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Winter brings more yawns than summer, study claims

A yawn could be more than a sign of sleepiness or a show of boredom. A new study suggests it could be a way for your brain to cool off. According to this brain-cooling theory, yawning pays off because it helps control the temperature of your brain so you think more clearly.  

Researchers also noticed seasonal variations in the frequency of yawning. People appear to yawn more frequently in the winter after spending long periods of time outside in colder weather than they do in the summer heat.

"People are less likely to yawn when the surrounding air temperatures exceeds body temperature because taking a deep inhalation of air warmer than your own body would not result in cooling," says Andrew Gallup, a postdoctoral research associate in the department of ecology and evolutionary biology at Princeton University in Princeton, N.J.

The study, which was published in the journal Frontiers in Evolutionary Neuroscience, took place in Tucson, Ariz., a climate where the thermometer routinely exceeds human body temperature of 98.6 F. Researchers compared the rates of contagious yawning in 80 people who were outdoors in "winter conditions," in Tucson, meaning milder temperatures and slightly higher humidity, to 80 people in "early summer," which has hotter weather and relatively low humidity.

Researchers asked people walking on the street to complete a survey about contagious yawning. The questionnaire included 20 photos of people yawning, and contained questions about how long participants had been outside prior to the survey, how much sleep they had the night before, and how often they yawned during the experiment.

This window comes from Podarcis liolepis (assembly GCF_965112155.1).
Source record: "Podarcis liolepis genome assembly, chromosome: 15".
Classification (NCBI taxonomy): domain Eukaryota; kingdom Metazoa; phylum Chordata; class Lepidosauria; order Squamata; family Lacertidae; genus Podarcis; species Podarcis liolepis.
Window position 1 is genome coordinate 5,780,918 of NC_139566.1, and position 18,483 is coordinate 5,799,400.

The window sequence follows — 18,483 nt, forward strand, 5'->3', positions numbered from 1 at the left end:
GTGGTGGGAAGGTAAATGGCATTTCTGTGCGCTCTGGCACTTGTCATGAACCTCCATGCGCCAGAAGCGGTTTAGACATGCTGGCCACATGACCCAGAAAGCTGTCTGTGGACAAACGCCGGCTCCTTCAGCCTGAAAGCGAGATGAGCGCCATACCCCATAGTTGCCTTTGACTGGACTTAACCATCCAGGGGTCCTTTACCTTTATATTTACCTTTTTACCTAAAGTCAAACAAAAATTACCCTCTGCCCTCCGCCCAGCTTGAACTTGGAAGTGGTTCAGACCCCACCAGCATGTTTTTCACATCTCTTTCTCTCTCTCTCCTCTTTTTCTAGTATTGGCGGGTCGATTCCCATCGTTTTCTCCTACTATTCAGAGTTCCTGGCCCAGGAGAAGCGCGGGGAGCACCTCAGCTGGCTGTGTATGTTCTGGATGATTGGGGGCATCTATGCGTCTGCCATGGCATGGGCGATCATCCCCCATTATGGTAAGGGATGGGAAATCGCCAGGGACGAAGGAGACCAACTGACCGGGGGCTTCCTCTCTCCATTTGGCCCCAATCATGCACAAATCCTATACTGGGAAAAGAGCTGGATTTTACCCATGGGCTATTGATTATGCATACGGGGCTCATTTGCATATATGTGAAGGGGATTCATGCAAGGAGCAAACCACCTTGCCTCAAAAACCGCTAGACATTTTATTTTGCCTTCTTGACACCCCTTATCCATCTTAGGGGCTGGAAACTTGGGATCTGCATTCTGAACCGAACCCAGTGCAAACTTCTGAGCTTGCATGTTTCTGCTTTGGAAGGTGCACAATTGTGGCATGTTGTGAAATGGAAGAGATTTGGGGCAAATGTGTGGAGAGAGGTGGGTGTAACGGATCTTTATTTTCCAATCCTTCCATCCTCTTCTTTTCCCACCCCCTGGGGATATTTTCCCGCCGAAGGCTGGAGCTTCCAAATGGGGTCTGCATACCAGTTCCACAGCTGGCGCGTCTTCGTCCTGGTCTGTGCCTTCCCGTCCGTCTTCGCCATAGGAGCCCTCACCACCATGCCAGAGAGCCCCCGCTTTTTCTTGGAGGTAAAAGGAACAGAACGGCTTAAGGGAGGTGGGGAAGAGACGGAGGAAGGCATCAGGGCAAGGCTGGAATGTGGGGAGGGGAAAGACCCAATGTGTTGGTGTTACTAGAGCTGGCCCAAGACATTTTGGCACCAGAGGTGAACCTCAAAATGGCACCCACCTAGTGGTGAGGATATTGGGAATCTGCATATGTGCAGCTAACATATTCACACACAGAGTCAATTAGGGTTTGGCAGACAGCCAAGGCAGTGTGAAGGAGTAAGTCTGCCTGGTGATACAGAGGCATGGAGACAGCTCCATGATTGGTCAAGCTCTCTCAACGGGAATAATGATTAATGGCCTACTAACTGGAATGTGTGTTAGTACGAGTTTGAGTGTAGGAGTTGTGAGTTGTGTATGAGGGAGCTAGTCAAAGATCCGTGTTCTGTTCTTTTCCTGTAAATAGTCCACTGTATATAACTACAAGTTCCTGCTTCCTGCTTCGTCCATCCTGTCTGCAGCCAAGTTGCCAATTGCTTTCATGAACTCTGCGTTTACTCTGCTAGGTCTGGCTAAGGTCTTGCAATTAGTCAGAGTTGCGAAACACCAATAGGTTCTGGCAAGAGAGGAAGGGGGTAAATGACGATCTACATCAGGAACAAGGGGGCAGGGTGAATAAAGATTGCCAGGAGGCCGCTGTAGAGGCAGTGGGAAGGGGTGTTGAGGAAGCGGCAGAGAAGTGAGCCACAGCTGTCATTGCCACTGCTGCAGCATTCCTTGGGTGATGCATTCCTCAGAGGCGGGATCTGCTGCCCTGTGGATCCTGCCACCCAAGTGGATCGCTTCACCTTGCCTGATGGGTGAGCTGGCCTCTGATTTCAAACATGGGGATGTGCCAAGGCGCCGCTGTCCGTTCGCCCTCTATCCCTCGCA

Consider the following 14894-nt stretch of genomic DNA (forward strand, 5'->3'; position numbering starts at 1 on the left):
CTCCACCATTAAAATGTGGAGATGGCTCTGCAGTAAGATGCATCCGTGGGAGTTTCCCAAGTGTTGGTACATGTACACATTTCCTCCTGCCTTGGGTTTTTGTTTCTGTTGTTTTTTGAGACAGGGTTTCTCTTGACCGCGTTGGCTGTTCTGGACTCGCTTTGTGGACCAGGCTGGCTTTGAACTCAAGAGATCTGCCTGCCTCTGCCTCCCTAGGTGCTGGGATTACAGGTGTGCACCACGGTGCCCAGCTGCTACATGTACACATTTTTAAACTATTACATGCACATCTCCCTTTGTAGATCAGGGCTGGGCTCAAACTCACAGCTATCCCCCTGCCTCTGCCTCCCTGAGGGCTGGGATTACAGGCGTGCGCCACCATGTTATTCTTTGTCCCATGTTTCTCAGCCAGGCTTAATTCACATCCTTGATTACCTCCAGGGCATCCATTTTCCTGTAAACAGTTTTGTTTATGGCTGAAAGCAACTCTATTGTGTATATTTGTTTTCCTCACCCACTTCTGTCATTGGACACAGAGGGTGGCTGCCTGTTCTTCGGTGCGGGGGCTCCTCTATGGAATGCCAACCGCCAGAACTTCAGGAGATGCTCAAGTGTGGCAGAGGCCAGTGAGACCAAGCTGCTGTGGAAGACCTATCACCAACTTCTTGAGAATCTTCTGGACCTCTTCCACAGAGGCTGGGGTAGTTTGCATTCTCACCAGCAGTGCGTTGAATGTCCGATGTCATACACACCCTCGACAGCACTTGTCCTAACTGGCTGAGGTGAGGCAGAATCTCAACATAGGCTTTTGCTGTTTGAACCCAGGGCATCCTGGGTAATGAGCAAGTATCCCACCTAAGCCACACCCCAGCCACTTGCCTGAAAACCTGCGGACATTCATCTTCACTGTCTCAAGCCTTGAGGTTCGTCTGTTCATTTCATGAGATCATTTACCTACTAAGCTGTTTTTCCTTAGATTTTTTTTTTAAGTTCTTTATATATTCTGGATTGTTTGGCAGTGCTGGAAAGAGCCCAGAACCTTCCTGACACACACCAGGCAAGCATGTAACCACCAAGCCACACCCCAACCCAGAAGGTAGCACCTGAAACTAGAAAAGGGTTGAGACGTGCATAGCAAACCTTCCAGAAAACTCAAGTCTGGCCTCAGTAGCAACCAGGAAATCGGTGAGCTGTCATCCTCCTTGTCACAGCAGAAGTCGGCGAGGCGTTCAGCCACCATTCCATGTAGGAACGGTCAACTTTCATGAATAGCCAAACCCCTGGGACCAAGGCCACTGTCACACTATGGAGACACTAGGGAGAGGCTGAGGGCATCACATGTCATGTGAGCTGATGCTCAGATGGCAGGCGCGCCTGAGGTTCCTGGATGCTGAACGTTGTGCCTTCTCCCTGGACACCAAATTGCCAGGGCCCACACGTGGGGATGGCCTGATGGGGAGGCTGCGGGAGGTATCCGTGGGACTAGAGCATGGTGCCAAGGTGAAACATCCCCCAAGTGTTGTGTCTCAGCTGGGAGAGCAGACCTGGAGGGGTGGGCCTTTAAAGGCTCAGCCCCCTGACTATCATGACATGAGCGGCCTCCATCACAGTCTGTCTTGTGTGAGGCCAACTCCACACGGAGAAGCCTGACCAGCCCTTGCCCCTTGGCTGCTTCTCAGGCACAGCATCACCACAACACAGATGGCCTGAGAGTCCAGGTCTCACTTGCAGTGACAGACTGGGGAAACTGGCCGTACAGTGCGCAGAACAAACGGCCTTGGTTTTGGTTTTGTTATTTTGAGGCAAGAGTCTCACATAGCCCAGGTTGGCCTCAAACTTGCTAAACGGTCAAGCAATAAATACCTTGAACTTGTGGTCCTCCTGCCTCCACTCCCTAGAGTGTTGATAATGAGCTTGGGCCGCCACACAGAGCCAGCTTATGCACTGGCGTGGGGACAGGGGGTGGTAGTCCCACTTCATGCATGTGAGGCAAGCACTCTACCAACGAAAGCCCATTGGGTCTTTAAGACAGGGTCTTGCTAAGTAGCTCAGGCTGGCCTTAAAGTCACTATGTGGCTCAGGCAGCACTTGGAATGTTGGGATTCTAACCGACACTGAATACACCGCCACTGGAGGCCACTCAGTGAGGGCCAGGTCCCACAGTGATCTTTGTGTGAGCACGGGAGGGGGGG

People yawn for two main reasons: They do it spontaneously because of fatigue, stress, changes in mental or physical activity, and following a circadian rhythm in the body's internal clock, says Gallup, the study's lead author. Yawning can also be socially contagious. Seeing, hearing, reading, or thinking about yawning can cause you to do the same. (And yawning during take-off and landing is a helpful trick to "pop" your ears when flying causes air pressure changes.)

Scientists found that during the winter, nearly half of the study participants reported yawning during the experiment compared to about a quarter of them in the summer. Yawning also seemed to be linked to the amount of time spent outdoors exposed to those climate conditions.

Gallup explains that yawning may act like a car radiator by removing blood from the brain that's too hot while introducing cooler blood from the lungs as well as the arms and legs. Much like an overheated engine, an overheated brain doesn't function well.

"Yawning functions to promote attention and mental efficiency by reinstating optimal brain temperature," Gallup points out. "So it should be considered a compliment rather than an insult."

If you yawned while reading this article, it could mean that you're simply sharpening your brain power to be more alert.

Readers, have you ever been caught yawning at a poorly timed moment?